This Christmas tree in Rockefeller Center is a great example of just how wrong Mitt Romney has been about the issue of poverty. This tree is a symbol of what a very rich man can do to help his fellow Americans.
First of all, you should know that the tradition of the Rockefeller Center Tree started as a kind of tribute. At the height of the Great Depression, 60% of New York City construction workers were unemployed. Nobody was building anything. Except for John D. Rockefeller, Jr. He employed thousands of workers despite the worst economic conditions.
On Christmas Eve 1931, a group of Rockefeller’s employees put up a 20-foot tree in the middle of the muddy construction site. They were celebrating their relative fortune because, unlike so many Americans, they were getting paid. In the black and white photograph (below), you can see a man standing next to a crate getting ready to hand out paychecks.
Just like Mitt Romney, the man who paid those workers was a very rich guy. And unlike Romney, John D. Rockefeller, Jr. inherited the bulk of his wealth from his father.
Like Mitt Romney, the Rockefellers were religious. But unlike Romney, Rockefeller Jr. didn’t focus his charitable giving on his church. His dad donated heavily to various causes, including funding for the inception of the University of Chicago.
Romney founded Staples and ran for president. Rockefeller contributed to public institutions that continue to make a difference. Here’s a very short list of John D. Rockefeller, Jr.’s most notable achievements, which might even make modern-day Republicans think twice. (You can check out the Rockefeller Archives for a more detailed list.)
- Soon after graduation, helped his father manage the Rockefeller Foundation, giving away more than $530 million.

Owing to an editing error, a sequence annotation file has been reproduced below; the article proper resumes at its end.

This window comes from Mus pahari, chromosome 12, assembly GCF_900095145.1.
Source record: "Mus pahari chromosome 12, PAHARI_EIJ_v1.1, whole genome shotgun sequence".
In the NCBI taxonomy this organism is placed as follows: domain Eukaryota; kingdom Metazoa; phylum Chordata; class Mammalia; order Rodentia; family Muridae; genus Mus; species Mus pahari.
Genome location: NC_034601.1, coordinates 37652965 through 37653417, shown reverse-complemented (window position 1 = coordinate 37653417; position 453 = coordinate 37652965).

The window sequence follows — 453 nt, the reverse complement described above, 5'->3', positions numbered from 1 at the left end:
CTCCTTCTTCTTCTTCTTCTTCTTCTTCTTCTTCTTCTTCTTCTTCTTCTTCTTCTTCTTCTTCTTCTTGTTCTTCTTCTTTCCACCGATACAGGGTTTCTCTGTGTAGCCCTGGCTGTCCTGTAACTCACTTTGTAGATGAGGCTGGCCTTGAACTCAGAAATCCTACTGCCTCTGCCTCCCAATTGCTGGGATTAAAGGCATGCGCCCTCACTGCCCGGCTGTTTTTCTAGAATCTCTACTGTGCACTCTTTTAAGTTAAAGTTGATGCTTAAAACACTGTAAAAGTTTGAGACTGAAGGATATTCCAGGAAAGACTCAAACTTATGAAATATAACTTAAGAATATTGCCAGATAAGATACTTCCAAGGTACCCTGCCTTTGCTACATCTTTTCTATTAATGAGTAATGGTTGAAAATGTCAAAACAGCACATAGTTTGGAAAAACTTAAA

- Served as foreman of a Special Grand Jury in Manhattan investigating white-slave traffic.
- Helped create the Bureau of Social Hygiene in 1913, a predecessor of the modern-day health department.
- Helped establish the United Service Organizations (USO).
- Visited servicemen during World War I.
- Advocated for workers by fighting the 12-hour work day and 7-day work week.
- Served as chairman of the advisory committee for the United Negro College Fund.
I know, right? Rockefeller proves you can be an extremely rich person who doesn’t think the country is made up of “takers.” He proves you can be rich without believing 47% of your fellow Americans are “victims, who believe the government has a responsibility to care for them,” as Romney told donors this spring.
Now compare Romney’s rhetoric to Rockefeller’s. This is from a radio broadcast on July 8, 1941 (emphasis is mine):
I believe in the supreme worth of the individual and in his right to life, liberty, and the pursuit of happiness.
I believe that every right implies a responsibility; every opportunity, an obligation; every possession, a duty.
I believe that the law was made for man and not man for the law; that government is the servant of the people and not their master.
I believe in the dignity of labor, whether with head or hand; that the world owes no man a living but that it owes every man an opportunity to make a living.
I believe that thrift is essential to well ordered living and that economy is a prime requisite of a sound financial structure, whether in government, business or personal affairs.
I believe that truth and justice are fundamental to an enduring social order.
I believe in the sacredness of a promise, that a man’s word should be as good as his bond; that character — not wealth or power or position — is of supreme worth.
I believe that the rendering of useful service is the common duty of mankind and that only in the purifying fire of sacrifice is the dross of selfishness consumed and the greatness of the human soul set free.
I believe in an all-wise and all-loving God, named by whatever name, and that the individual’s highest fulfillment, greatest happiness, and widest usefulness are to be found in living in harmony with His will.
I believe that love is the greatest thing in the world; that it alone can overcome hate; that right can and will triumph over might. ”